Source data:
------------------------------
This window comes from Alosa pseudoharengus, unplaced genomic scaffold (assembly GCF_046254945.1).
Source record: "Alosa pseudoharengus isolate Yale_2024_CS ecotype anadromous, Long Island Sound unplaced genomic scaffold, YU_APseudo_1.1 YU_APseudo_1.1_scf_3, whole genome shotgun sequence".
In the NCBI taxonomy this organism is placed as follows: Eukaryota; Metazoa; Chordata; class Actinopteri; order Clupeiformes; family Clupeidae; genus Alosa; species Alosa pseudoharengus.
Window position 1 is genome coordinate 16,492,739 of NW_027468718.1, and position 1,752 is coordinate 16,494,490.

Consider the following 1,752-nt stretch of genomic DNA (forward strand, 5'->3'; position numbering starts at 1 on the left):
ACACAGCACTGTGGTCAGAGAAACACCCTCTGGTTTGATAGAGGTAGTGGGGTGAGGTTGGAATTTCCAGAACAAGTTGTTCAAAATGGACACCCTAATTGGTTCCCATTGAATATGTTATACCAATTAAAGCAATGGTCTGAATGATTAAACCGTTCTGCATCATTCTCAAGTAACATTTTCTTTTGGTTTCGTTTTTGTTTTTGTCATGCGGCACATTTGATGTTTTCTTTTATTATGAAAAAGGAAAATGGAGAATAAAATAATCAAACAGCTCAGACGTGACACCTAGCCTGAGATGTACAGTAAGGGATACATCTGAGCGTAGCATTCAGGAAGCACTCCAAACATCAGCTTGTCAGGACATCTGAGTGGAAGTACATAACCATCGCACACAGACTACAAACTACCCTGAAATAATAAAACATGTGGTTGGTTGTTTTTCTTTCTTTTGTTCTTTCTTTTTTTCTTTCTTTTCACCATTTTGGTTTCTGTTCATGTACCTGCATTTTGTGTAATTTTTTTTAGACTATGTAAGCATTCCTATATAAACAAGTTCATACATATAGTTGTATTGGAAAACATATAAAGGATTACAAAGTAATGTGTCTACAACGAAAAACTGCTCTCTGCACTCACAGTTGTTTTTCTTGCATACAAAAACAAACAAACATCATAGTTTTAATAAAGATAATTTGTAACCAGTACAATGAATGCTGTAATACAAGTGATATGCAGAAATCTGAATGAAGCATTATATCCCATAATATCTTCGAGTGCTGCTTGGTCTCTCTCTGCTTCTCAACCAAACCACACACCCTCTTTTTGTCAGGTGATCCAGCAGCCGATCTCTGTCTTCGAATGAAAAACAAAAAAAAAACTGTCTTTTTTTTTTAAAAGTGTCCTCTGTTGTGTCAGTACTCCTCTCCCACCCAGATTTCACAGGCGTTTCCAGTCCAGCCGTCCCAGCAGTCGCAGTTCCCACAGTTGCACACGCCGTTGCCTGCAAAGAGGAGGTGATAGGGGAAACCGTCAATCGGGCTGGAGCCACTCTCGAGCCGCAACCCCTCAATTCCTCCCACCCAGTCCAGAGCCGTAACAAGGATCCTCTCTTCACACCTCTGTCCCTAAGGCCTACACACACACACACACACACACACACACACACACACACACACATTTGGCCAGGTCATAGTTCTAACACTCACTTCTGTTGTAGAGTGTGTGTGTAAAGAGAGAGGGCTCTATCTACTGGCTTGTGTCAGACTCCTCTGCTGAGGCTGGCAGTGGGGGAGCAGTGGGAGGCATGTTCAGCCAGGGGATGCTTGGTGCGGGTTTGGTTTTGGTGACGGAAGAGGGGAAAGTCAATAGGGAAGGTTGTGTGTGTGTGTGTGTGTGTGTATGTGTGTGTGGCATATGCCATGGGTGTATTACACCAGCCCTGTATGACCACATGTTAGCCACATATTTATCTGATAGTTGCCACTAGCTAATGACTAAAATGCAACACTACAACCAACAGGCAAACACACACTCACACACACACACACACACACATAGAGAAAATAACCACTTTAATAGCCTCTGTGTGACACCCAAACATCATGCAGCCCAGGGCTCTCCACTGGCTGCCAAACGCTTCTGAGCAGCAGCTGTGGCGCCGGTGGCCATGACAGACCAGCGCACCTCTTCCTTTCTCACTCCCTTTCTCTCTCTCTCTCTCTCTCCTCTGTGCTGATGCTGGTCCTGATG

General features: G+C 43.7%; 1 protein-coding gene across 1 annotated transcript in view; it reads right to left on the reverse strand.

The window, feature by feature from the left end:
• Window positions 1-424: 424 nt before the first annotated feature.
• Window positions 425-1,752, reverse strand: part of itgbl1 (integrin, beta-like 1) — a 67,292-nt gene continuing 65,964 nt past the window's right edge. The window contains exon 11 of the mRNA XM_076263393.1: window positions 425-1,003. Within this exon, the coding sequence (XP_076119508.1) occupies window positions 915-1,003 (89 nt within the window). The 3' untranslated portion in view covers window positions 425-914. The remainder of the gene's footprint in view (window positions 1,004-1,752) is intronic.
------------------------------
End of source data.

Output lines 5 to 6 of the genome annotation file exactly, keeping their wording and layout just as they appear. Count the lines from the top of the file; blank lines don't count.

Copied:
Consider the following 1,752-nt stretch of genomic DNA (forward strand, 5'->3'; position numbering starts at 1 on the left):
ACACAGCACTGTGGTCAGAGAAACACCCTCTGGTTTGATAGAGGTAGTGGGGTGAGGTTGGAATTTCCAGAACAAGTTGTTCAAAATGGACACCCTAATTGGTTCCCATTGAATATGTTATACCAATTAAAGCAATGGTCTGAATGATTAAACCGTTCTGCATCATTCTCAAGTAACATTTTCTTTTGGTTTCGTTTTTGTTTTTGTCATGCGGCACATTTGATGTTTTCTTTTATTATGAAAAAGGAAAATGGAGAATAAAATAATCAAACAGCTCAGACGTGACACCTAGCCTGAGATGTACAGTAAGGGATACATCTGAGCGTAGCATTCAGGAAGCACTCCAAACATCAGCTTGTCAGGACATCTGAGTGGAAGTACATAACCATCGCACACAGACTACAAACTACCCTGAAATAATAAAACATGTGGTTGGTTGTTTTTCTTTCTTTTGTTCTTTCTTTTTTTCTTTCTTTTCACCATTTTGGTTTCTGTTCATGTACCTGCATTTTGTGTAATTTTTTTTAGACTATGTAAGCATTCCTATATAAACAAGTTCATACATATAGTTGTATTGGAAAACATATAAAGGATTACAAAGTAATGTGTCTACAACGAAAAACTGCTCTCTGCACTCACAGTTGTTTTTCTTGCATACAAAAACAAACAAACATCATAGTTTTAATAAAGATAATTTGTAACCAGTACAATGAATGCTGTAATACAAGTGATATGCAGAAATCTGAATGAAGCATTATATCCCATAATATCTTCGAGTGCTGCTTGGTCTCTCTCTGCTTCTCAACCAAACCACACACCCTCTTTTTGTCAGGTGATCCAGCAGCCGATCTCTGTCTTCGAATGAAAAACAAAAAAAAAACTGTCTTTTTTTTTTAAAAGTGTCCTCTGTTGTGTCAGTACTCCTCTCCCACCCAGATTTCACAGGCGTTTCCAGTCCAGCCGTCCCAGCAGTCGCAGTTCCCACAGTTGCACACGCCGTTGCCTGCAAAGAGGAGGTGATAGGGGAAACCGTCAATCGGGCTGGAGCCACTCTCGAGCCGCAACCCCTCAATTCCTCCCACCCAGTCCAGAGCCGTAACAAGGATCCTCTCTTCACACCTCTGTCCCTAAGGCCTACACACACACACACACACACACACACACACACACACACACACATTTGGCCAGGTCATAGTTCTAACACTCACTTCTGTTGTAGAGTGTGTGTGTAAAGAGAGAGGGCTCTATCTACTGGCTTGTGTCAGACTCCTCTGCTGAGGCTGGCAGTGGGGGAGCAGTGGGAGGCATGTTCAGCCAGGGGATGCTTGGTGCGGGTTTGGTTTTGGTGACGGAAGAGGGGAAAGTCAATAGGGAAGGTTGTGTGTGTGTGTGTGTGTGTGTATGTGTGTGTGGCATATGCCATGGGTGTATTACACCAGCCCTGTATGACCACATGTTAGCCACATATTTATCTGATAGTTGCCACTAGCTAATGACTAAAATGCAACACTACAACCAACAGGCAAACACACACTCACACACACACACACACACACATAGAGAAAATAACCACTTTAATAGCCTCTGTGTGACACCCAAACATCATGCAGCCCAGGGCTCTCCACTGGCTGCCAAACGCTTCTGAGCAGCAGCTGTGGCGCCGGTGGCCATGACAGACCAGCGCACCTCTTCCTTTCTCACTCCCTTTCTCTCTCTCTCTCTCTCTCCTCTGTGCTGATGCTGGTCCTGATG